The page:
This morning at 8:30, the U.S. Department of Labor releases national employment data for October. The blogger Bill McBride previews the October report and notes that the consensus forecast is that 90,000 jobs were created in October. In this era of diminished expectations, 90,000 jobs will be greeted with relief, but it would fall well short of the level of job growth needed to bring down the unemployment rate.
- Bill McBride, Calculated Risk — Employment Situation Preview: Another Weak Report
The New York Times has an editorial this morning questioning the failure of the U.S. Senate to do more to boost employment growth via increased spending on roads and bridges.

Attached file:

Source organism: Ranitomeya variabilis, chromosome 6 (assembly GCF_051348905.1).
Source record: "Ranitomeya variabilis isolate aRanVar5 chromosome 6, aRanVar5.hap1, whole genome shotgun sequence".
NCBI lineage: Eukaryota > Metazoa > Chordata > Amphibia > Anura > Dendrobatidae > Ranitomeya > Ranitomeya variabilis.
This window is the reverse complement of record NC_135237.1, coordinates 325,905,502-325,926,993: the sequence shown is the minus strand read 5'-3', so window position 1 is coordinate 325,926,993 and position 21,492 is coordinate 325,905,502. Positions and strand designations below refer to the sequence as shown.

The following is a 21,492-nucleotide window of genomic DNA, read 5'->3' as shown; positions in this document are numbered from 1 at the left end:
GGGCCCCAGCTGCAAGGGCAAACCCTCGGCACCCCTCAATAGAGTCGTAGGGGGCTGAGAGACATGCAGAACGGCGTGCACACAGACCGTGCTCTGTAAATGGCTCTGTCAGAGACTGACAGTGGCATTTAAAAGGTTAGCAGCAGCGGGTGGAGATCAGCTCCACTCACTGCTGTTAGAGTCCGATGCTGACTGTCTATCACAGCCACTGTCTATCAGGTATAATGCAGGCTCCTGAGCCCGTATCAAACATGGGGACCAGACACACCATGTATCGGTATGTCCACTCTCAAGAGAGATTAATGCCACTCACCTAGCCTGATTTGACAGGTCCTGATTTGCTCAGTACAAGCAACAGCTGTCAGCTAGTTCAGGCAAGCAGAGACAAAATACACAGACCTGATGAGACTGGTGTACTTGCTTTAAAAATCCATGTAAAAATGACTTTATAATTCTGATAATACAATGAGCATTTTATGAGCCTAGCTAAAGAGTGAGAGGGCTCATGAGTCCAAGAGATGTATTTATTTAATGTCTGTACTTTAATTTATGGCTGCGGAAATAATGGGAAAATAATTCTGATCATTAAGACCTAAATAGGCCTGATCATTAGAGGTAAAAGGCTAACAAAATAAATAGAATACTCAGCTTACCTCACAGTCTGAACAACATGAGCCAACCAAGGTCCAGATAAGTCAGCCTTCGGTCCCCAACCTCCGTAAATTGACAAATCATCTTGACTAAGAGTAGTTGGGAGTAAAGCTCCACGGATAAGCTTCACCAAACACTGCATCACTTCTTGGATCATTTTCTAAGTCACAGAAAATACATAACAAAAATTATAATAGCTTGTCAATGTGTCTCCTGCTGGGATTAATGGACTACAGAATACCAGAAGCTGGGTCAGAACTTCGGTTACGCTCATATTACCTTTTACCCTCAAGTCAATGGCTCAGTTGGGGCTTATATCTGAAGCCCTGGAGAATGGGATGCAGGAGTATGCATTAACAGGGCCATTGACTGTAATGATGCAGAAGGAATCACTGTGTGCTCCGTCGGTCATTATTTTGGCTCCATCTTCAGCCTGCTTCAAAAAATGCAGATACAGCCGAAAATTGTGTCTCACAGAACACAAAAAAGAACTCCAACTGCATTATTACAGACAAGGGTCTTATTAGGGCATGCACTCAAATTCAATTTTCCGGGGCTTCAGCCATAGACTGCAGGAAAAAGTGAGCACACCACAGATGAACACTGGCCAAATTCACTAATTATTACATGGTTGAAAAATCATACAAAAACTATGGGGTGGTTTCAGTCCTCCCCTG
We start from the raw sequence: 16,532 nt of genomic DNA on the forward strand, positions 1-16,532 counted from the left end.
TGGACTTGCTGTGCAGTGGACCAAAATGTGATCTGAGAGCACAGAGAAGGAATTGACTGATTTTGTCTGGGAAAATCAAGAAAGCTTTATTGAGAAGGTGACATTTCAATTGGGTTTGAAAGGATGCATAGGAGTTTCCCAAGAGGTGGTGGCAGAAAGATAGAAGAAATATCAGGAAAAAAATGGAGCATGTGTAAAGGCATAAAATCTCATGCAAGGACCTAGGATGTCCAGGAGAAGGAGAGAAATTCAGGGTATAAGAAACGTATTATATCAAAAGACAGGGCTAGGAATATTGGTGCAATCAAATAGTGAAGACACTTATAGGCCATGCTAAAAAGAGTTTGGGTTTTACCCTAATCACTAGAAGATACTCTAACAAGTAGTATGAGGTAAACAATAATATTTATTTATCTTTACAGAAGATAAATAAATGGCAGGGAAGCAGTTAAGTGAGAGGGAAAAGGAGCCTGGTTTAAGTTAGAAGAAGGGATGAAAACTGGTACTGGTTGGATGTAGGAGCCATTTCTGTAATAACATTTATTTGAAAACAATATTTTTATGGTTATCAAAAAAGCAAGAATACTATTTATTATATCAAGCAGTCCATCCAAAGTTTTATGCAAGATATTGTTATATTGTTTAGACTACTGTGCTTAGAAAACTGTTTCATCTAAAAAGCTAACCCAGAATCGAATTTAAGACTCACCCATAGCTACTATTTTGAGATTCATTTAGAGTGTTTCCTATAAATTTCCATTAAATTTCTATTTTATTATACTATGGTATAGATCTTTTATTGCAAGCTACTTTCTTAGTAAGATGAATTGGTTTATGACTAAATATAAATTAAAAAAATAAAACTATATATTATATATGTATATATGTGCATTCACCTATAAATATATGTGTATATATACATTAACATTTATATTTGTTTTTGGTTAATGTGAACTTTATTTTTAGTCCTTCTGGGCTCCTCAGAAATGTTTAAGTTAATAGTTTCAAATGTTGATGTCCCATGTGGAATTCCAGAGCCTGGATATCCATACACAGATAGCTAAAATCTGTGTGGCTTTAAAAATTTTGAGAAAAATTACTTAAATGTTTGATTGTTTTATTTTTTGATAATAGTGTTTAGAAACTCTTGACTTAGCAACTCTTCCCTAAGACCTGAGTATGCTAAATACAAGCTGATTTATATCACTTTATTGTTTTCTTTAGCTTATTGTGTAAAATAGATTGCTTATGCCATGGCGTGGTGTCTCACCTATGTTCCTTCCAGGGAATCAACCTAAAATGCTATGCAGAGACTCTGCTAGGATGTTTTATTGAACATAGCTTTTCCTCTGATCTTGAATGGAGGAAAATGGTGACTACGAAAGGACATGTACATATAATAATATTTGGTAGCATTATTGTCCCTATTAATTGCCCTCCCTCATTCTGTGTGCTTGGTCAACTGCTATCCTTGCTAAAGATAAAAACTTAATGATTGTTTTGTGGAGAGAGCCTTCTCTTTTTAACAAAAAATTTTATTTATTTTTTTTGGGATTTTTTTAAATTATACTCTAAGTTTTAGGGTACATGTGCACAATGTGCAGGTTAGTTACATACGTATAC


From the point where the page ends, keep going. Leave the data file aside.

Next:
- Editorial, New York Times — Putting Millionaires Before Jobs:
There’s nothing partisan about a road or a bridge or an airport; Democrats and Republicans have voted to spend billions on them for decades and long supported rebuilding plans in their own states. On Thursday, though, when President Obama’s plan to spend $60 billion on infrastructure repairs came up for a vote in the Senate, not a single Republican agreed to break the party’s filibuster.
That’s because the bill would pay for itself with a 0.7 percent surtax on people making more than $1 million. That would affect about 345,000 taxpayers...adding an average of $13,457 to their annual tax bills. Protecting that elite group — and hewing to their rigid anti-tax vows — was more important to Senate Republicans than the thousands of construction jobs the bill would have helped create, or the millions of people who would have used the rebuilt roads, bridges and airports.